Study Cites Drug Abuse 'Epidemic' Among Teens

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By Mary Pat Flaherty
Washington Post Staff Writer
Thursday, July 7, 2005; 1:30 PM

Abuse of prescription drugs is "epidemic," with teenagers the fastest growing group of new abusers, yet the problem has not drawn adequate attention from health and law enforcement agencies, physicians, pharmacists and parents, according to a study released today.

Abusers of prescription drugs -- 15.1 million people -- exceed the combined number abusing cocaine, hallucinogens, inhalants and heroin, the report by the National Center on Addiction and Substance Abuse at Columbia University said. Of those, 2.3 million are teenagers, but youngsters turn to prescription drugs at much higher rates than adults do, the study reports.

Teenagers arrange "pharming parties" where they swap drugs they have spirited from home or purchased off the streets or Internet, the report said.

"Availability is the mother of abuse," said Joseph A. Califano Jr., the center's chairman and former U.S. secretary of Health, Education and Welfare. "When I was young my parents would lock their liquor cabinet. It may be parents should be thinking of locking their medicine cabinets."

The center's three-year study analyzed 15 national data sets, collected information on Internet pharmacies and conducted original interviews and surveys among doctors and pharmacists.

The tally of abusers of medications derives from the 2003 National Survey on Drug Use and Health, the most recent in which participants report their own use. An abuser is anyone who reported using an unprescribed drug or one taken only for the feeling it caused.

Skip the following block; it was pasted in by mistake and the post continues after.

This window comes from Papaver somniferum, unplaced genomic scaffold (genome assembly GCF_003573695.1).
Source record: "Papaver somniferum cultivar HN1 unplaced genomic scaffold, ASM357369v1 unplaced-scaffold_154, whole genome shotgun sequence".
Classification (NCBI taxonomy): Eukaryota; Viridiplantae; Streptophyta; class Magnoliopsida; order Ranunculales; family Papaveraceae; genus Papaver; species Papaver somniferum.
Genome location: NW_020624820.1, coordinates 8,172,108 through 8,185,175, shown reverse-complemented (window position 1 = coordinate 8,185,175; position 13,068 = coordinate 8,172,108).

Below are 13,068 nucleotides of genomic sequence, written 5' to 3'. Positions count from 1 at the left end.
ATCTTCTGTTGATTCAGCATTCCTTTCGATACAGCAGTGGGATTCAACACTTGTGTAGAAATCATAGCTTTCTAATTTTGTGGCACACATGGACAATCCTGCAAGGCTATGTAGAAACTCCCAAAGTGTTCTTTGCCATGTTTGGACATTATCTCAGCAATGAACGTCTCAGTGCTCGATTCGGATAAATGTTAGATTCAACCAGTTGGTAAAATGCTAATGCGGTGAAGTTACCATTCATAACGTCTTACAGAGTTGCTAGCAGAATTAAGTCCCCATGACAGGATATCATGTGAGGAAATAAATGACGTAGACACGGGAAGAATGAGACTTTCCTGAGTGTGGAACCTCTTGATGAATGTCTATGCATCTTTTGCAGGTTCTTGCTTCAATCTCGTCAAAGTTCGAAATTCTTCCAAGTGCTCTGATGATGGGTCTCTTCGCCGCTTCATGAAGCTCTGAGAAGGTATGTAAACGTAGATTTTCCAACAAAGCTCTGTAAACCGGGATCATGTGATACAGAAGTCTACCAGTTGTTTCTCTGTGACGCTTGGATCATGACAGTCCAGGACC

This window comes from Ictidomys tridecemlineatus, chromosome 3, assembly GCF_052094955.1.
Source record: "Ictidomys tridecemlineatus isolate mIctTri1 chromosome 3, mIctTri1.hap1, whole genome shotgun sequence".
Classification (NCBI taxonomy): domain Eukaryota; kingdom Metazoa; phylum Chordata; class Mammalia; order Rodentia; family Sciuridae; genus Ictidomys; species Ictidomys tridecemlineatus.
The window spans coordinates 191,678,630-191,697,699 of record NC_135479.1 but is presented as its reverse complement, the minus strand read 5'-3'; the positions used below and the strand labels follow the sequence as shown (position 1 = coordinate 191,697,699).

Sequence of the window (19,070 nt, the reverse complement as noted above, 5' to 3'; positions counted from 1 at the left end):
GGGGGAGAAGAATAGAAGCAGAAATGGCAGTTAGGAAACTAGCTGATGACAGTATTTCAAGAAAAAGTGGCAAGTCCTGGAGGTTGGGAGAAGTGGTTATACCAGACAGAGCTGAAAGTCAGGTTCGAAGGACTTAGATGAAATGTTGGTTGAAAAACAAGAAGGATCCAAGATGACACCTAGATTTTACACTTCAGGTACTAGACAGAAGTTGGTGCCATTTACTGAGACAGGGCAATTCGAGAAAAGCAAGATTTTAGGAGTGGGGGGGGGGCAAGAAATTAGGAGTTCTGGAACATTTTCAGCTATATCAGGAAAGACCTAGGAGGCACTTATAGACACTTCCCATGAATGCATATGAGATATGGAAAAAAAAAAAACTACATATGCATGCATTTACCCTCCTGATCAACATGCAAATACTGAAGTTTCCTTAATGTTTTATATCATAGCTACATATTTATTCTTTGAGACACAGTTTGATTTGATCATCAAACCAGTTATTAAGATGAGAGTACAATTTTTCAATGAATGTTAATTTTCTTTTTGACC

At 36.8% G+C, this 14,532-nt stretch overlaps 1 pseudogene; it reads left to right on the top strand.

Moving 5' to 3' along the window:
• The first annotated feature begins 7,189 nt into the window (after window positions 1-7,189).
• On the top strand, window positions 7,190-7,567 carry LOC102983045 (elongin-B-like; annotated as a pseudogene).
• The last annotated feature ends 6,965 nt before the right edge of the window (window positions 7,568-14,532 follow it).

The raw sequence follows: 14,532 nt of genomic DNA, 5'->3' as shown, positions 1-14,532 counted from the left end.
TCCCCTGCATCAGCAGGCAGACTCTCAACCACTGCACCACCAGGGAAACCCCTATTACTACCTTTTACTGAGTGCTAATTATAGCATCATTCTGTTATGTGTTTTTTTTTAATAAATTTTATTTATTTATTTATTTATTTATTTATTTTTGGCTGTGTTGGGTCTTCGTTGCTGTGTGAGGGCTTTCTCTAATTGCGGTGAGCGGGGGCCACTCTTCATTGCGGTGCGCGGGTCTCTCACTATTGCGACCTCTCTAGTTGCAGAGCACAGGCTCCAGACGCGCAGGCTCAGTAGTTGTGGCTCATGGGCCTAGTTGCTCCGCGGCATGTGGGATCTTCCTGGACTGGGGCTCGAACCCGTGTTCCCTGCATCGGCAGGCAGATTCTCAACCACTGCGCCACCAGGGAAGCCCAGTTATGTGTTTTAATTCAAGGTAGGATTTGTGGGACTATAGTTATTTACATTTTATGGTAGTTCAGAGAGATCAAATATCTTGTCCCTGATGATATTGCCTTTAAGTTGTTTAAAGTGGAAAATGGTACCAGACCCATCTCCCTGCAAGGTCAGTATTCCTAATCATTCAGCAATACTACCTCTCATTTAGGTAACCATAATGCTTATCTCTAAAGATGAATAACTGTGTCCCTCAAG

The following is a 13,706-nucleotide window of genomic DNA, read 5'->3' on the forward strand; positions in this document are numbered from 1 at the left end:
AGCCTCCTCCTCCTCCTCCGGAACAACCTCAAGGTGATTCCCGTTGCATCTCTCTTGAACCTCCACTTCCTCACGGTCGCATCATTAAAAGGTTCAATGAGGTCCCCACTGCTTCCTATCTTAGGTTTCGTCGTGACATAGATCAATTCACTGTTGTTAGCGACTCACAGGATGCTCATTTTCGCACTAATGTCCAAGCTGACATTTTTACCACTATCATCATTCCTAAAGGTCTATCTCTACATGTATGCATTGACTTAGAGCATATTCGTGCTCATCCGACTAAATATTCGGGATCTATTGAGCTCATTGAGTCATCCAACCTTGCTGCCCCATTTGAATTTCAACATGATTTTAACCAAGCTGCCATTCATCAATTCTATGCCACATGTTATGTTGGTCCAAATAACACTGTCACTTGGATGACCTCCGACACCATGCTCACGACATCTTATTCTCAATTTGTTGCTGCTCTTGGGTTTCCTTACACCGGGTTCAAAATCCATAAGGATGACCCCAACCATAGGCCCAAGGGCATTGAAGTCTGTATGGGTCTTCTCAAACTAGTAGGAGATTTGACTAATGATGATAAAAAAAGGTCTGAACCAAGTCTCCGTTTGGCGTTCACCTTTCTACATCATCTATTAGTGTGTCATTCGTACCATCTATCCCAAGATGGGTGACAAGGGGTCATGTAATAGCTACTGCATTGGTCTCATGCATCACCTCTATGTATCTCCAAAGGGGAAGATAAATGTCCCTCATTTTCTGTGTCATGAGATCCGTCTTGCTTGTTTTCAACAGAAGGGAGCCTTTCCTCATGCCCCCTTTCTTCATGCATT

The number of prescriptions for controlled drugs and the number of abusers far outstripped U.S. population growth between 1992 and 2002, the study reports. The rise in prescriptions reflects that some illnesses now can be treated by medication rather than by other means, Califano said, "so there is not a perfect relation between that and the rise in abuse. But there is enough to suggest there is a relation."

"Add in that we're inventing more and better and more powerful drugs of all these types all the time and you have to see that there are going to be more substances available, not fewer, " he said.

The Pharmaceutical Research and Manufacturers of America, whose members include major drug firms, "strongly supports efforts that help prevent the dangerous and illegal practice of diverting prescription drugs from their intended use," PhRMASenior Vice President Ken Johnson said in a written statement. "Medicines cannot help patients if they are compromised by misuse or by breakdowns in the distribution system."

Some drug store chains already have tightened controls over cold and cough remedies abused by teenagers, putting them behind counters or selling only to adults. The study suggests broader remedies, including: improved monitoring by enforcement agents of sales and distribution, having doctors routinely ask patients about prescription drug use as they do tobacco use and improving training to detect abuse. Pharmacists should ask about all controlled drugs a patient may be taking and become more aggressive about validating prescriptions, the study further said.

At the federal level, Califano said, "we probably need laws on Internet sales, though the Internet is a hard one." At least seven attempts to control Internet drug sales or make the licensing and ownership of online pharmacies more obvious have failed in Congress since 2004, the study found.

The center's study was funded by a $1 million unrestricted grant from Purdue Pharma, manufacturer of OxyContin, a painkiller originally intended for end-stage cancer patients. It is now widely diverted and abused. The study notes that Purdue "aggressively marketed" the drug for lesser pain, leading to more prescriptions. The company also formulated OxyContin in a way that easily allowed abusers to crush and snort the pills, overcoming its time-release formula and allowing a narcotic rush.

Califano said the center and Purdue had a signed agreement that the company would not have input into the report.


© 2005 The Washington Post Company

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